Maze of underground caves could be the original site of the Labyrinth

An elaborate network of underground tunnels topped by a stone quarry on the Greek island of Crete may be the original site of the ancient Labyrinth – the mythical maze where the half-bull, half-man Minotaur lived. The site, located near the town of Gortyn in the south of the island, is believed to have as much claim to be the Labyrinth as the Minoan palace at Knossos, 20 miles away.

Knossos, which was excavated a century ago had largely been heralded as the home of the legendary King Minos, who commissioned the Labyrinth to contain the Minotaur, a terrifying hybrid born of a union between his wife and a bull. Wealthy English archaeologist Arthur Evans, who excavated the site between 1900 and 1935 had keenly encouraged this belief. But scholars say that this site is an equally plausible setting for the legend.

labyrinth plan

An 1821 plan of the Labyrinth at Gortyn

The Gortyn site, known locally as Labyrinthos Caves, is made up of nearly three miles of interlocking tunnels with widened areas and dead end rooms. They have been visited since medieval times by travellers looking for the Labyrinth, but since the rediscovery of Knossos at the end of the 19th century, the site has been neglected by travelers searching for the Labyrinth, and was even used as a Nazi ammunition dump during World War II.

The cave complex at Gortyn had been visited recently by archaeological thieves who were preparing to dynamite one of the inner chambers in the hope of discovering a hidden treasure room.

Nicolas Howarth, an Oxford University geographer, said: ‘Going into the Labyrinthos Caves at Gortyn it’s easy to feel this is a dark and dangerous place where it is easy to get lost.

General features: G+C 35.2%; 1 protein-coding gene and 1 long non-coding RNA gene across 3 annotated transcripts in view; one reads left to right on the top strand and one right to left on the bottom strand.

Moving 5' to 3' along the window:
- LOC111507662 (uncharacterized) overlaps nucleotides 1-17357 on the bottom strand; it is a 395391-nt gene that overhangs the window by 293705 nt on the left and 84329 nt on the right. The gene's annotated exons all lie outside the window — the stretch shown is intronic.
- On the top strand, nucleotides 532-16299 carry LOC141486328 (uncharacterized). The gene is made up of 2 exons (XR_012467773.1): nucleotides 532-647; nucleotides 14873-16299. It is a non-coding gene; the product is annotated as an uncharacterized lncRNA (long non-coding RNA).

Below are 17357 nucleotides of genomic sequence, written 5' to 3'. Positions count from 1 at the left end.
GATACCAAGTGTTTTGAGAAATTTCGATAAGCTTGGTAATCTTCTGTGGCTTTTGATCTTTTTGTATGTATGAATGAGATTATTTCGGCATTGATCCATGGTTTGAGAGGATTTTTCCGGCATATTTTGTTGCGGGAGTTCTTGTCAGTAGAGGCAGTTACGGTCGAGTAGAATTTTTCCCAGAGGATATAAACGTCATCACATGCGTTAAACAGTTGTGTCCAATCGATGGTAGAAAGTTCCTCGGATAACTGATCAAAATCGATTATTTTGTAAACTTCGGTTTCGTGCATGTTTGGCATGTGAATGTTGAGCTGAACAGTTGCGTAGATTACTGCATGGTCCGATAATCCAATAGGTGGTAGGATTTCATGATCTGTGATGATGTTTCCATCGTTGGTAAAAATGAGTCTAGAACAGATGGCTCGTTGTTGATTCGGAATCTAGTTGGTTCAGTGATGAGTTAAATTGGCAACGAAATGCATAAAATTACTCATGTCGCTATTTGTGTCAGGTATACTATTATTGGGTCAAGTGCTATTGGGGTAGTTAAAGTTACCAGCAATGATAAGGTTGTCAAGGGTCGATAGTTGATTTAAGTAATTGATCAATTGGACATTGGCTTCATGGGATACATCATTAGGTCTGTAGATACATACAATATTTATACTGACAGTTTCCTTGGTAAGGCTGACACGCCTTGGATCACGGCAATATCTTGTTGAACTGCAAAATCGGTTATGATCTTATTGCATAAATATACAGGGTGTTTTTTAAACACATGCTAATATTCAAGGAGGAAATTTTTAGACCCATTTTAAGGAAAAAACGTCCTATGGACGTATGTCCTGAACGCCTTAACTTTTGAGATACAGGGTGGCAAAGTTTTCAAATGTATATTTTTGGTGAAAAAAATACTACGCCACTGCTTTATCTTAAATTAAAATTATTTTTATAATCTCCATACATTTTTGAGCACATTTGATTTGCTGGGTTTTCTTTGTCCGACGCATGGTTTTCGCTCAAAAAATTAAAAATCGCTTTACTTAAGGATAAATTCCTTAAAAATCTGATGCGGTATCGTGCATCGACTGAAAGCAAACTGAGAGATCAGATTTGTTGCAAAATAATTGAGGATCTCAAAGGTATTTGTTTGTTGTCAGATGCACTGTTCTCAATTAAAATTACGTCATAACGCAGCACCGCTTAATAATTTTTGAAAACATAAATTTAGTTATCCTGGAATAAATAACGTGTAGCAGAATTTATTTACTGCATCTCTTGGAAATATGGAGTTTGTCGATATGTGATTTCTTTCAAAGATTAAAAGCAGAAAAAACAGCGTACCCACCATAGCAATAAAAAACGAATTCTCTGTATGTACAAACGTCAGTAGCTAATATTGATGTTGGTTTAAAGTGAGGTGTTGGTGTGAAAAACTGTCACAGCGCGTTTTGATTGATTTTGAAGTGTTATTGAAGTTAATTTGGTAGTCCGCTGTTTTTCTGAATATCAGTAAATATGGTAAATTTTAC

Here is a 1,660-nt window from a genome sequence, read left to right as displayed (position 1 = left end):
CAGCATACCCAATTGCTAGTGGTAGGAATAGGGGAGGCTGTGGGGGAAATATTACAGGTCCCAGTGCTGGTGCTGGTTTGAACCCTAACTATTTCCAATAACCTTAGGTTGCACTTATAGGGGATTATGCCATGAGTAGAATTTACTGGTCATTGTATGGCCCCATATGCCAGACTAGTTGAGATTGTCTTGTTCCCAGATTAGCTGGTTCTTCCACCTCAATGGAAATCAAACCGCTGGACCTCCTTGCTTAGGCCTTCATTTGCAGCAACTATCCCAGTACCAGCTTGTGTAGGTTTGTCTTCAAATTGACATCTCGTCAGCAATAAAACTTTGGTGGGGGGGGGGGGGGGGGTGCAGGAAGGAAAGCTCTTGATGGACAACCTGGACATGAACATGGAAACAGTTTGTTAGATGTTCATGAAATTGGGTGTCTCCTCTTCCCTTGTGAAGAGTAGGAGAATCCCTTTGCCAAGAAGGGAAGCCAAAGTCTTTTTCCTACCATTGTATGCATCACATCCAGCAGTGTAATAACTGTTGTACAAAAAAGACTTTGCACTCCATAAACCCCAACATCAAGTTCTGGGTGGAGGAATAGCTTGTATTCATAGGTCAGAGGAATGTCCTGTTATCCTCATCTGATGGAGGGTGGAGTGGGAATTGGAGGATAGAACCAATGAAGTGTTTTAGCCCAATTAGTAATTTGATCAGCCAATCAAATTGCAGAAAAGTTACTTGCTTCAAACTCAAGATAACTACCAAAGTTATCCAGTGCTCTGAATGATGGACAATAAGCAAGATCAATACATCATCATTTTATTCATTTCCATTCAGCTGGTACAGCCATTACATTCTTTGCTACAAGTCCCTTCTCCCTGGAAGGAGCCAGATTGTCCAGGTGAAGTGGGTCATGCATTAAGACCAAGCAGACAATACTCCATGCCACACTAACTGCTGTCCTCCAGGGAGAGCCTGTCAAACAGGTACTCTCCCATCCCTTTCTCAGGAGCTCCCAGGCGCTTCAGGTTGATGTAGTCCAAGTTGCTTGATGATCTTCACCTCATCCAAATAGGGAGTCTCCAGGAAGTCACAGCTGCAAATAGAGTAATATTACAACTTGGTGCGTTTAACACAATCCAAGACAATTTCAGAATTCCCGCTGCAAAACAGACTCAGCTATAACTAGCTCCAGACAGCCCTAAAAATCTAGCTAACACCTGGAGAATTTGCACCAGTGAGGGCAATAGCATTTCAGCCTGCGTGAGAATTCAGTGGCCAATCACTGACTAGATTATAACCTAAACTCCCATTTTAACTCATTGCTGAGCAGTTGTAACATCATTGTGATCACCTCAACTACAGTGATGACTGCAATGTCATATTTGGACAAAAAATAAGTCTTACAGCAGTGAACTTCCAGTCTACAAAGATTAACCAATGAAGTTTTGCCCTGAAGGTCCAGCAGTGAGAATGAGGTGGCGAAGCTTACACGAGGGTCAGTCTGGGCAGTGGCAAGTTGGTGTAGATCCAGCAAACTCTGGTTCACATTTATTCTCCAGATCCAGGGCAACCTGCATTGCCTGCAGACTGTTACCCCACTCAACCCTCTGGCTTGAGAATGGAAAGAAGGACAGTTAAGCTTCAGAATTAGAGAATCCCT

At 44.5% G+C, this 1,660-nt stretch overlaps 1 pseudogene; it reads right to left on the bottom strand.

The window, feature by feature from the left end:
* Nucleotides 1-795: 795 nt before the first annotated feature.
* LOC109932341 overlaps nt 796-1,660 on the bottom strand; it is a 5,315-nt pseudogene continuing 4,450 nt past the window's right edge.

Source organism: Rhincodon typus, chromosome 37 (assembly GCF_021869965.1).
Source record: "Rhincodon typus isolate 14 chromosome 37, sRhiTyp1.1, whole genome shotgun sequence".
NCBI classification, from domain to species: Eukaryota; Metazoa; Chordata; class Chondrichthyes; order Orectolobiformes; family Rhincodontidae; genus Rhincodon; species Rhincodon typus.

‘Evans’s hypothesis that the palace of Knossos is also the Labyrinth must be treated skeptically. The fact that this idea prevails so strongly in the popular imagination seems more to do with our romantic yearning to believe in the stories of the past, coupled with the power of Evans’s personality and privileged position.’

A third contender for the site of the Labyrinth exists at Skotino on the Greek mainland.

Mr Howarth added: ‘If we look at the archaeological facts, it is extremely difficult to say that a Labyrinth ever existed … I think that each site has its claim to the mystery of the Labyrinth, but in the end there are questions that neither archaeology nor mythology can ever completely hope to answer.’

The Labyrinth of the Mesara, Crete.

The Labyrinth of Crete is situated around 3 km northeast from the archaeological site of Gortys in central Crete. It is an underground quarry in marly limestone, excavated probably during the Roman Period. It was first described and mapped in the 18th and 19th centuries. More detailed descriptions have been published recently.

The cave comprises 2.5 km of corridors, leading to or connecting small and larger rooms covering almost an area of one hectare. The Labyrinth of Gortys is connected to Greek Mythology and more especially to Theseus and the Minotaur, at least from the 9th century A.D. According to many travellers’ reports and 16th century maps, the Labyrinth of Gortys was one of the first and most significant Cretan attractions, at least from the beginning of the 15th century. Visits were organized, with Greek guides leading the visitors inside to the cave. These guided tours were carried on until at least the Second World War.

From the beginning of the 15th century, many travelers to Crete visited the Labyrinth, and stressed the existence of the numerous inscriptions they were carved on the cave’s walls. The first was that of Christophoro Buondelmonti who visited the Labyrinth on 1415. The inscriptions made by the visitors of the famous cave are found mostly on the walls of the rooms -especially the more distant ones- but also on the walls of the corridors and the rubble-stone interior walls.

In 1999 the Department of Crete of the Hellenic Speleological Society started a project for the inventory of the inscriptions found in the so-called Labyrinth of Gortys. More than 2,000 inscriptions have been inventoried so far.